The Expat: Mun Kim

CV: Mun Kim
Born: Seoul, South Korea
Age: 44
Profession: Private chef at Casa Mun, a closed-door restaurant specializing in Japanese, Korean and Chinese cuisine
Education: International economics at Rutgers University
Currently re-reading: Atlas Shrugged by Ayn Rand
Last film seen: Korean movie While Waving the National Flags
Gadget: My Sakai Takayuki Yanagi knife

Tell me about your first visit to Argentina.
It was when Cristina (Fernández de Kirchner) had just been voted in and I was here on vacation for 10 days. I was in Buenos Aires for five days and I then spent two nights each in Ushuaia and El Calafate.
A friend of mine and I thought about going to Europe, but the exchange rate didn’t work in favour of dollars, so we thought “why not Argentina?” We came here on a whim.

What do you remember?
In Buenos Aires, I remember a lot of dog poo, as anyone will say, but I think it’s getting better as I see a lot less now. But I liked the energy, especially coming from Los Angeles.
People were really nice to me and I loved the energy the city had back then. I still do.

Why did you visit the deep south?
We didn’t plan anything — we had booked the trip three weeks before, so just wanted to see what the country had to offer. We’d done a lot of walking by the second day, and we didn’t have much time, but wondered what else there was in the country. So we went to a travel agency, and they offered us a package. I’d never even heard of these places, but they showed us some pictures, and I said “let’s go!”

What did you know about Argentina before arriving?
I’d heard people say Buenos Aires was beautiful, and they have good wine, good parrillas, football and Evita. All I knew is what was Hollywood-produced, and it isn’t very true! So I didn’t know much.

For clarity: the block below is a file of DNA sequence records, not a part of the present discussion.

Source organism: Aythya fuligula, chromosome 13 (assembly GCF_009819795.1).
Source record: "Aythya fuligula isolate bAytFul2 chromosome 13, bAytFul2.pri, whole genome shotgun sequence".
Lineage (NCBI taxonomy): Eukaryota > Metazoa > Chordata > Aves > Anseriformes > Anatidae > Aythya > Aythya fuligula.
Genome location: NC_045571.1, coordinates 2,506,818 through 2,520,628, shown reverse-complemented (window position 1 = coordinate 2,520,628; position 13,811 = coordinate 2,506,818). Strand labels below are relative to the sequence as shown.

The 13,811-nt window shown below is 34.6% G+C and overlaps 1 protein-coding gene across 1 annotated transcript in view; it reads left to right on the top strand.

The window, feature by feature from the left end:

Why did you decide to move here?
Since my first visit, I’ve been coming here every year as I love the energy so much, and I love the European feeling, and that I can walk anywhere — at certain times and in certain places! — and I guess I didn’t know about the crime rate then. So I had romantic feelings about the city, and the country too.
I was a banker for 19 years and I hated my job, just like any other banker — and luckily I got laid off.
I didn’t know what to do, so I travelled in Mongolia. It had always called me, and being Korean means we originated from Mongolia. I guess I was looking for something, in the sense of what I wanted to for the rest of my life.
It hit me, three weeks into the trip, at three in the morning in the middle of the Gobi desert. I was looking at millions of stars, and it hit me that I hold a dinner party every Sunday.
I used to cook all day for my friends, and they would come over, and so I decided to become a chef. I had lived in America for about 20 years and I wanted to live around the world as it’s so big, and there’s so much to visit but every time I came to Buenos Aires I liked it more. And I was looking for something different and I couldn’t find it, I became a sushi chef, and thought “why not?”
I didn’t speak the language but I thought there must be other people like me looking for something different. I just wanted enough to pay the bills, learn about the people and culture and live outside of America. So I chose Buenos Aires.

That seems like it was an easy decision.
It was. Some wise guy told me that doors will open when it’s meant to be. And for me, moving here feels like it was meant to happen to my life. The way I moved was non-eventful, in a sense. I wanted to live in a cultured place and Buenos Aires had everything I was looking for.

What was the most difficult thing to adjust to?
Besides my business, it was getting used to the way business is done, such as renting an apartment. I had no idea about tourist apartments and lower prices for people with DNI. I first stayed with a friend for three months and knew I had to move out. I sent 30 emails to real estates and didn’t get a single reply. I was told Argentines don’t “do” emails and you have to either call or go to their office. I didn’t know that! But I’m adaptable and learning.